Due to the effect of the LSU loss on January 9th, I have tried to stay away from as much college football news over the last two months as possible. Like many of you, I needed a vacation from the sport to clear my head and get ready for the new season. Well, it is time to get back to work, last week LSU began spring practice. Finally, putting a cap on last year, and allowing us to look ahead toward the new season. In between those two events some new came out about college football that I did not discuss, so lets get to it.
New Kickoff Rule
The NCAA is trying to follow the model of the NFL on player’s safety. Their first change is to move the kickoff yard line from the 30 to the 35. Like the NFL, they are hoping to see a decrease in violent collisions and a increase in touchbacks. One improvement to the rule over the NFL is if a team selects a touchback, they team gets the ball at the 25 yard line instead of the 20.
Put this in perspective, last season LSU average about 20 yards per kickoff return and their opponents averaged the same. The big question will be if teams work during the offseason to kick the ball higher and shallower, or continue to try to boom them deep. Also, keep in mind that with the ball five yards closer to mid-field, might we see more on-side kick attempts?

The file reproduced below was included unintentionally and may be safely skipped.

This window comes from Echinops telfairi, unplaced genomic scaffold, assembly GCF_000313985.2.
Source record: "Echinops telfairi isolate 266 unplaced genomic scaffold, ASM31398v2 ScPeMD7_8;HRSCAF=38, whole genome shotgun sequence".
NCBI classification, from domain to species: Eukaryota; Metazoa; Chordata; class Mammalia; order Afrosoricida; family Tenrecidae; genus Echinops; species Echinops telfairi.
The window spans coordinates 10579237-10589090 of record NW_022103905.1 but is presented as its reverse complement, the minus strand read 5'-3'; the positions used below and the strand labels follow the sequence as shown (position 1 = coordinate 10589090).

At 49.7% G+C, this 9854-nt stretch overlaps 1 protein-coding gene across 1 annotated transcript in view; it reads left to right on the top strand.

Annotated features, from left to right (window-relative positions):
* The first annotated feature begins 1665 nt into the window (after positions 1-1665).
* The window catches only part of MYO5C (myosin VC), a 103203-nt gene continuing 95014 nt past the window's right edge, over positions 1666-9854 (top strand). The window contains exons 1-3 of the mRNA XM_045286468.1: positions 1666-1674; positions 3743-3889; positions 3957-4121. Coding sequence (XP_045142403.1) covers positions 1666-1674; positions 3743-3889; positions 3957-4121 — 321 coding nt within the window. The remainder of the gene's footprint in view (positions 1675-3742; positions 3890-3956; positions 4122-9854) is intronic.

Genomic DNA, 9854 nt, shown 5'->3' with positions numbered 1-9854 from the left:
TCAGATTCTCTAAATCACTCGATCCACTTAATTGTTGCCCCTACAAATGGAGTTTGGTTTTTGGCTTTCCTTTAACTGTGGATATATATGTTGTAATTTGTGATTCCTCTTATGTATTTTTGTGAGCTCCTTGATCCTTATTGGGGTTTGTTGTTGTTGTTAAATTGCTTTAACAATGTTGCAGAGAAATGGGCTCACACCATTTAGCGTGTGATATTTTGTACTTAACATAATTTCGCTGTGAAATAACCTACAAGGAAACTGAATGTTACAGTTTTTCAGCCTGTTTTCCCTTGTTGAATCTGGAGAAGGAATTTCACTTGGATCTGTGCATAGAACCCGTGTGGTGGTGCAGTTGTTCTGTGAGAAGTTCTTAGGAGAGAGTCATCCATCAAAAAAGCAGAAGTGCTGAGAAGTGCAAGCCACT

Players Uniform Safety
How many times were you watching a college football game and you, or your buddy made the following comment, “why do the player’s helmets keep coming off?” Both of you tried to come up with hypothesis on why this continues to happen, “There helmets are tool big, they don’t have their chin-straps on correctly, their hair is to big.” Or my favorite “Fall Equinox.” No matter what the cause was, there is now a rule on the epidemic. If a player’s helmet comes off, voluntarily or not, that player must sit out at least on play until the player can put his helmet on correctly.
I have heard opinions that both support and are opposed to the rule changes. As it stands now, I am a little impartial to both. I am in favor of overall player’s safety, but are rule changes the route to go, or is the gladiator-like performances the players feel like the need to have the problem, and until that changes players are going to try and knock the snot out of their opponents. Thus, the chances of injuries are elevated. As it stand now, the NCAA believes it is, so lets sit back and see how it goes. Remember, the NCAA tried to speed the game up a few years ago with new clock operations rules. The rule failed, and the NCAA made immediate changes back to the old system. I have a feeling that if enough coaches and athletic directors are against these rules, changes will happen swiftly.